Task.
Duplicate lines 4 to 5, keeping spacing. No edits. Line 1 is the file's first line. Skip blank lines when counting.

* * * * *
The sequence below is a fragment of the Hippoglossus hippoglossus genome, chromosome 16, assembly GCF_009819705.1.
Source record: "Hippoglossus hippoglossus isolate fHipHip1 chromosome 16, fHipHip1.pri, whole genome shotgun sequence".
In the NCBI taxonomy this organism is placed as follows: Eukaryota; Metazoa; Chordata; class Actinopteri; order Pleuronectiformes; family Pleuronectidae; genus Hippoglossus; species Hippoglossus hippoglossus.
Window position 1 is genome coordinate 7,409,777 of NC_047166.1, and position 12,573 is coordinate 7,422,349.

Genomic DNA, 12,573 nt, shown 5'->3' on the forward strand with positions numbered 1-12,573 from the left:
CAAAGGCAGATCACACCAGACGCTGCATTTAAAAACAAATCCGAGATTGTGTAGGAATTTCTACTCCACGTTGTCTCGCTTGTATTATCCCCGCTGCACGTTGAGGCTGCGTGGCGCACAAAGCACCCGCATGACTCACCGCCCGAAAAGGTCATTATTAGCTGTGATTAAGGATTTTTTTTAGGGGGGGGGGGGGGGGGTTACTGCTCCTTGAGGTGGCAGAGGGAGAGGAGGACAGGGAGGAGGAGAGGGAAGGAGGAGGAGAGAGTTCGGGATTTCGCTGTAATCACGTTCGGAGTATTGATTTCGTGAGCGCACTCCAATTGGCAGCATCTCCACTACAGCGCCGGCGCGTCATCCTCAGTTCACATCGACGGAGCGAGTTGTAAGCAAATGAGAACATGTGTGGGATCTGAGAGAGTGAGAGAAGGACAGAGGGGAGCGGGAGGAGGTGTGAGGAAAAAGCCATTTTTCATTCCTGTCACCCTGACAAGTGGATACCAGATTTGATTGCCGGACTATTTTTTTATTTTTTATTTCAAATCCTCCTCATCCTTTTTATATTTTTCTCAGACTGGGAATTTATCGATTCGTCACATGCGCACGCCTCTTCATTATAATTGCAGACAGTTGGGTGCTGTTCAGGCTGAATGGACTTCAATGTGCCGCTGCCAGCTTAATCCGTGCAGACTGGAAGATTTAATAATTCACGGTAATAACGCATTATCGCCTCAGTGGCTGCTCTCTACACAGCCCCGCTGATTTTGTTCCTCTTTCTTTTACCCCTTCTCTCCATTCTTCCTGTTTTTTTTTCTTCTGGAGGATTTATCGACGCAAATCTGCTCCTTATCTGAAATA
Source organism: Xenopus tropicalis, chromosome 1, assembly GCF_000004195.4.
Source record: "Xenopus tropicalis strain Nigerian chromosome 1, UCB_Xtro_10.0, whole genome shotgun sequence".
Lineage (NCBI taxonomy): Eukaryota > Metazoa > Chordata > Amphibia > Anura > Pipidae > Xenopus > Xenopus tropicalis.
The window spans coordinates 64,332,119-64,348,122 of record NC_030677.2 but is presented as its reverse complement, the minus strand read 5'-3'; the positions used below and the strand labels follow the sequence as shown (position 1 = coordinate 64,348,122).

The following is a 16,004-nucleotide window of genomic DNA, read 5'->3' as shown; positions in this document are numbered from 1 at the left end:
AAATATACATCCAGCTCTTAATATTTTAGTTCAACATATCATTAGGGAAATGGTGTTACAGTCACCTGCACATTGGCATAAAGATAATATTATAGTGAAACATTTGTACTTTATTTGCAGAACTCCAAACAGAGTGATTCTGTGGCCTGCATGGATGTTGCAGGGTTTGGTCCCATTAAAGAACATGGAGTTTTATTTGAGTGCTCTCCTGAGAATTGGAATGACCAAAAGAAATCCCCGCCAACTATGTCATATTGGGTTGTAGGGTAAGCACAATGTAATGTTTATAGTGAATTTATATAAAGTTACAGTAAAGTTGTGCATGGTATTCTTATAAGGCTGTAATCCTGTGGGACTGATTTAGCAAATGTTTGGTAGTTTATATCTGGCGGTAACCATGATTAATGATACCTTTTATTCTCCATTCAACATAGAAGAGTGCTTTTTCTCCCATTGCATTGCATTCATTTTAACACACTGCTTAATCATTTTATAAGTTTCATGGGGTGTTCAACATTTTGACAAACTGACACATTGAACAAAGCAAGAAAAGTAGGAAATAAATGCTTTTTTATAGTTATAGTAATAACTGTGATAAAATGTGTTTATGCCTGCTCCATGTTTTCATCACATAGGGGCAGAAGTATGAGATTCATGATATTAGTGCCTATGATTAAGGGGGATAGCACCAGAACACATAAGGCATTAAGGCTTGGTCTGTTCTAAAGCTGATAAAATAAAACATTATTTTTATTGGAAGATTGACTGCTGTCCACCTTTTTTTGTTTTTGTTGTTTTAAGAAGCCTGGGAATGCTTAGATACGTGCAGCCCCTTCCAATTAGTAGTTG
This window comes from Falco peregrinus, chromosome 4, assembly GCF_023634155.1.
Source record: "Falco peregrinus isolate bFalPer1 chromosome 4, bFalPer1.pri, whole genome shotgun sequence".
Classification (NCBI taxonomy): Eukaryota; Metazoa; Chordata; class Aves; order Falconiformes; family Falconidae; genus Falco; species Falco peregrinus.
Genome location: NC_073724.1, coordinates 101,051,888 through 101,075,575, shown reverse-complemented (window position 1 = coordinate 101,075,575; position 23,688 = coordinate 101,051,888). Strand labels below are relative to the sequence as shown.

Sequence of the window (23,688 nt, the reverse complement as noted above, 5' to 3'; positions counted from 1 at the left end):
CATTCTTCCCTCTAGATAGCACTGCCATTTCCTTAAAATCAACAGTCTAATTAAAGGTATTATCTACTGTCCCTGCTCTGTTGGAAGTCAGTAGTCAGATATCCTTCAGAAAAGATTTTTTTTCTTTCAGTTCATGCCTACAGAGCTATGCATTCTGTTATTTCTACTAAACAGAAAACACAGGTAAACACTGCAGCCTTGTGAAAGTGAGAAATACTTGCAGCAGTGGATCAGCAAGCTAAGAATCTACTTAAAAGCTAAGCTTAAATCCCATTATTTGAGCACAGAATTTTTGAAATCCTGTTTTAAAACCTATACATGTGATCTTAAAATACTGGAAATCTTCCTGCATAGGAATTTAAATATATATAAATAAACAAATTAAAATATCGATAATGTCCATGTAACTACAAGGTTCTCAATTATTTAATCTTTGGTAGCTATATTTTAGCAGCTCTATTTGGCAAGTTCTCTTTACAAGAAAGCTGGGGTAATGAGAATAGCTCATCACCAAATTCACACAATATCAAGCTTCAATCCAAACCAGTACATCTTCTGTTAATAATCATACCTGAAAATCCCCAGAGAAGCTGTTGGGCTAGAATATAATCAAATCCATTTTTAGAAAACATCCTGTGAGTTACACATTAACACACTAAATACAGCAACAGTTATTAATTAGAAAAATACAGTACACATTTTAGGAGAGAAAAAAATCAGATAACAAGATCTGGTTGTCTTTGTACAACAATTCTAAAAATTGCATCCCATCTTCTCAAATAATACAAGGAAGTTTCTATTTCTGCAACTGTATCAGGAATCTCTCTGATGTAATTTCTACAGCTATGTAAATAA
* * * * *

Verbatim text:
Window position 1 is genome coordinate 7,409,777 of NC_047166.1, and position 12,573 is coordinate 7,422,349.

Genomic DNA, 12,573 nt, shown 5'->3' on the forward strand with positions numbered 1-12,573 from the left: